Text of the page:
Another year is almost over, and as always, it’s useful to reflect on what has gone by, what lessons we can learn from that, and what we should do differently in the coming year.
It has certainly been a challenging year. We started with world markets performing strongly, albeit briefly, and there was hope, at least in some quarters, that President Trump would quieten down, and start to produce some worthwhile results.
Unfortunately, it was not to be, and the resignation of Jim Mattis this week could well be a turning point in the Trump phenomenon. I have the strongest admiration for Mattis and felt that as long as he was a strong voice in cabinet, things would work out. Now even Mattis is gone — leaving who knows what behind.
Things are no better in Europe. There is massive angst over Brexit, Italy is on the verge of bankruptcy, and in Paris they are rioting in the streets over fuel price increases while their politicians busy themselves with passing laws to ban spanking children.
The result of all this uncertainty is markets tumbling across the globe — with many investors confused, bewildered, and scared of what 2019 might bring. Many are asking whether they should move to the perceived safety of cash until a recovery comes.
An email I received this week is typical: “In July I moved my super of $300,000 to the Hostplus Balanced Fund as I heard they were a consistent performer over a significant period. I am shocked to find my balance has dropped to $283,000”.
I reminded this correspondent that it’s normal for share markets to have four negative years every decade — which means there are six positive ones. But all share-based investments fluctuate, sometimes wildly.
The important things to keep in mind are: first, that you do not make a loss until you sell; second, that nobody can consistently and accurately forecast when to enter and leave the market; and third, that when markets rebound, the biggest gain is usually just after the rebound.
When you invest in shares you own a tiny portion of a business. And the long-term success of your investment will depend on the progress of that business. The Catch-22 is that the price on any given day may not necessarily reflect what the company is doing.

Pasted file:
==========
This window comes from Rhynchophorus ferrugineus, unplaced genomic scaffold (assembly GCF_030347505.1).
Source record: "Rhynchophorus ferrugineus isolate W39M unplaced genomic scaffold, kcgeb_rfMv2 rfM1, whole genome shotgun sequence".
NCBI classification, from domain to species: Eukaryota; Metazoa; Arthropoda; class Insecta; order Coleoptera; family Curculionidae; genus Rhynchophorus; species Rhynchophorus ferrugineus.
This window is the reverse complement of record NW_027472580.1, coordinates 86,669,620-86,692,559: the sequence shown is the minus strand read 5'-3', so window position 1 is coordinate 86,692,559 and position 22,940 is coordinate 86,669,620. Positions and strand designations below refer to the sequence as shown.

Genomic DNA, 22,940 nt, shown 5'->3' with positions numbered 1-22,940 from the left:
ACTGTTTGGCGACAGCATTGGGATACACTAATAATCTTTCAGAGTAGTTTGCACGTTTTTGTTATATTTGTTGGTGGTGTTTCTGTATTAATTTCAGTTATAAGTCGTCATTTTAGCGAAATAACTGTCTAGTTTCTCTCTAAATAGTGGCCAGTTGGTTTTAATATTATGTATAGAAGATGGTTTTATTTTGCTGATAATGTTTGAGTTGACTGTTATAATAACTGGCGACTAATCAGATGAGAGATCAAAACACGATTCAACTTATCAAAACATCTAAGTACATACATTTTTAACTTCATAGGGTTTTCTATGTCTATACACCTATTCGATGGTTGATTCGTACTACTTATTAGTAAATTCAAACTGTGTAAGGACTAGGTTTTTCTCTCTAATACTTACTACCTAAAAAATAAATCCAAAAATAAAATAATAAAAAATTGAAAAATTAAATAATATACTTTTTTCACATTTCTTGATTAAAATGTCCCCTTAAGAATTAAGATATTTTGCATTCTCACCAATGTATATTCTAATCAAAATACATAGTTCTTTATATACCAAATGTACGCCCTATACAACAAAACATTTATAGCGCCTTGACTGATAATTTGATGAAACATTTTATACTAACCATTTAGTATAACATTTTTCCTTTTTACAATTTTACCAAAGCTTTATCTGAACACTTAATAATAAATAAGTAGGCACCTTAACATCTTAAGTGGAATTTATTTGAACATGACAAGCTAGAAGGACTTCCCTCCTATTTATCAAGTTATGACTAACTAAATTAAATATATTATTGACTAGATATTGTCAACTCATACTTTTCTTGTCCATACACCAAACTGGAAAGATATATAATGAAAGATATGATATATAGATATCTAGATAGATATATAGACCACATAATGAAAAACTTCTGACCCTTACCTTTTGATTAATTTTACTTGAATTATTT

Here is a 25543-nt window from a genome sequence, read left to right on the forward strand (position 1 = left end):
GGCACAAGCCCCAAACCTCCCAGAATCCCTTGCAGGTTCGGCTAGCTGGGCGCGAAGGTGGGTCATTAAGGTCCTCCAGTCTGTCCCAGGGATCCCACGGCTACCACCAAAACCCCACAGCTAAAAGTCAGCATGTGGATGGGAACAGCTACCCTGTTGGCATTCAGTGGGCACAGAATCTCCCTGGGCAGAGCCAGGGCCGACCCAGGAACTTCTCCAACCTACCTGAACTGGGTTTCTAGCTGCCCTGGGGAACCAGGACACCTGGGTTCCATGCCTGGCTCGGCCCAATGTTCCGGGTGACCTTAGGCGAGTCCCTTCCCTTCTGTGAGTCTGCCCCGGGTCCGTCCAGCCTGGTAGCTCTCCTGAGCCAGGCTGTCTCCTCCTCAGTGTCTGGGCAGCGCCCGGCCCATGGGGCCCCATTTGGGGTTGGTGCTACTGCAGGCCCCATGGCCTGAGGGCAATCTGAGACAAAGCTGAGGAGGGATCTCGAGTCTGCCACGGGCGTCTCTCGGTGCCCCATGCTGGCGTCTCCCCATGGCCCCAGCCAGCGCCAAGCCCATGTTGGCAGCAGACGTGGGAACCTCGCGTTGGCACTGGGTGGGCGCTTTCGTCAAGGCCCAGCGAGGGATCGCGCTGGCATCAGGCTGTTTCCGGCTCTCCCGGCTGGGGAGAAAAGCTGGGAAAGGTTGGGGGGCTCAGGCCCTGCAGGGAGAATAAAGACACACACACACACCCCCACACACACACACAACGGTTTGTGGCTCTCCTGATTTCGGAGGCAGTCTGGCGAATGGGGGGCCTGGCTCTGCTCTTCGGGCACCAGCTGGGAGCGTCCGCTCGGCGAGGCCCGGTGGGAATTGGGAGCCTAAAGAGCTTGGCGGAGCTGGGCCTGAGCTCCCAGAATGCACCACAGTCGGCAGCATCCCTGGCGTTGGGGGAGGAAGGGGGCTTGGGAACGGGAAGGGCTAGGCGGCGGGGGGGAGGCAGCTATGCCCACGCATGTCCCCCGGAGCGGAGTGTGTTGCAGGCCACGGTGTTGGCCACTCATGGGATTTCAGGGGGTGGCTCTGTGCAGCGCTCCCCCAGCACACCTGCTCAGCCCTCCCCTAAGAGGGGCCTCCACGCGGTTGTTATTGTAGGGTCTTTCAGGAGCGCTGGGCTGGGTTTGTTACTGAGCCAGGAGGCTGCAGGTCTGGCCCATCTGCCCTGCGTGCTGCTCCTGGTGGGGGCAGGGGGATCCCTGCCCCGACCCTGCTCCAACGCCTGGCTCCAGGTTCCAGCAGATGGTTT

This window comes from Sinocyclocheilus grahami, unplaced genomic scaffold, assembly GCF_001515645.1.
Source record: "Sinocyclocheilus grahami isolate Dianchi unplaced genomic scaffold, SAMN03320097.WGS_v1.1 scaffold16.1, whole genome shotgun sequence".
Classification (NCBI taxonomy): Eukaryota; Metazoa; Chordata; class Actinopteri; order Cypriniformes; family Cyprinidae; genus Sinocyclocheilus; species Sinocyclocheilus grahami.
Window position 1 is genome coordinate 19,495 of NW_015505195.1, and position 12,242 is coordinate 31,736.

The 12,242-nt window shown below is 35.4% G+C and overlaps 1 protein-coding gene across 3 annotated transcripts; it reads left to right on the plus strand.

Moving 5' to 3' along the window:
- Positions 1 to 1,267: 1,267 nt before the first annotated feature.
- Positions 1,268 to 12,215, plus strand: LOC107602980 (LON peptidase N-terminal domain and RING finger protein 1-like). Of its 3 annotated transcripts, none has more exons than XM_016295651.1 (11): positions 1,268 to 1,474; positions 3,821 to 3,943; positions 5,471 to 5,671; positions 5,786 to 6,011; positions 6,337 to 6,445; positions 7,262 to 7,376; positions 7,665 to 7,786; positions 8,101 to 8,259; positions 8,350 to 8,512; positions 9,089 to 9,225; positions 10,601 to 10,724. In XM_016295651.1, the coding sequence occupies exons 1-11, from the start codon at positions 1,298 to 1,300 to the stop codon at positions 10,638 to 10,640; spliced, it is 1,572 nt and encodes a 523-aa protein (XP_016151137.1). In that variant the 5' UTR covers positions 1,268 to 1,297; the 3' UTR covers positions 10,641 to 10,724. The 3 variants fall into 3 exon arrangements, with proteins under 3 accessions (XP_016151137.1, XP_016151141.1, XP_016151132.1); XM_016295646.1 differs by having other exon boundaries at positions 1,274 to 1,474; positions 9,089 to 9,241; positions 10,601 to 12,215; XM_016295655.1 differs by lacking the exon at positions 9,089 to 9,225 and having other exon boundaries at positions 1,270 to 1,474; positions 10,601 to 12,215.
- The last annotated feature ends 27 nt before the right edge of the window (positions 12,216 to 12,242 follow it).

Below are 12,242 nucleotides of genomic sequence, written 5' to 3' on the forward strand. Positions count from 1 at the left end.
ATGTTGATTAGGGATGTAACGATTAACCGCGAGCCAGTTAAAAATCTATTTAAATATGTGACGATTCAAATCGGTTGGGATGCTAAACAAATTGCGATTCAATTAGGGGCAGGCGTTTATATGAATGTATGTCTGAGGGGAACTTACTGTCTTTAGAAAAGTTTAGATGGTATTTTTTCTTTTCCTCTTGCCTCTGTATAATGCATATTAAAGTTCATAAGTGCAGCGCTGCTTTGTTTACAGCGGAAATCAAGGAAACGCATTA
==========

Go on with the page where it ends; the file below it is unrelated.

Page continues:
For example, I own a parcel of shares in a company with a very small market capitalisation. The shares are tightly held, so only a tiny minority are traded on the market. In the last eight months the listed value of those shares have dropped 50 per cent, even though the company is doing well and there is no reason to get out.
Another good example is Zillow, which is the American equivalent of www.realestate.com.au. It’s the dominant player in the American real estate market and is going better than ever, but in the last six months its shares have fallen from around $70 to $28. As I have an investment in a fund with a big interest in Zillow, my investment has tumbled in line with the Zillow share price. But I have faith in the long-term future of Zillow, so I’m prepared to hang in there.
This is the attitude we investors have to take. When you own shares in a company you are an investor in that business. As long as you have faith in the future of that business there is no point in cashing out and converting a paper loss to a real one.
In any event, if you own shares in a good business the dividends should continue even if the price bounces around.
Here's to a healthy and prosperous 2019. May your faith in the market be well rewarded.
- Noel Whittaker is the author of Making Money Made Simple and numerous other books on personal finance | email@example.com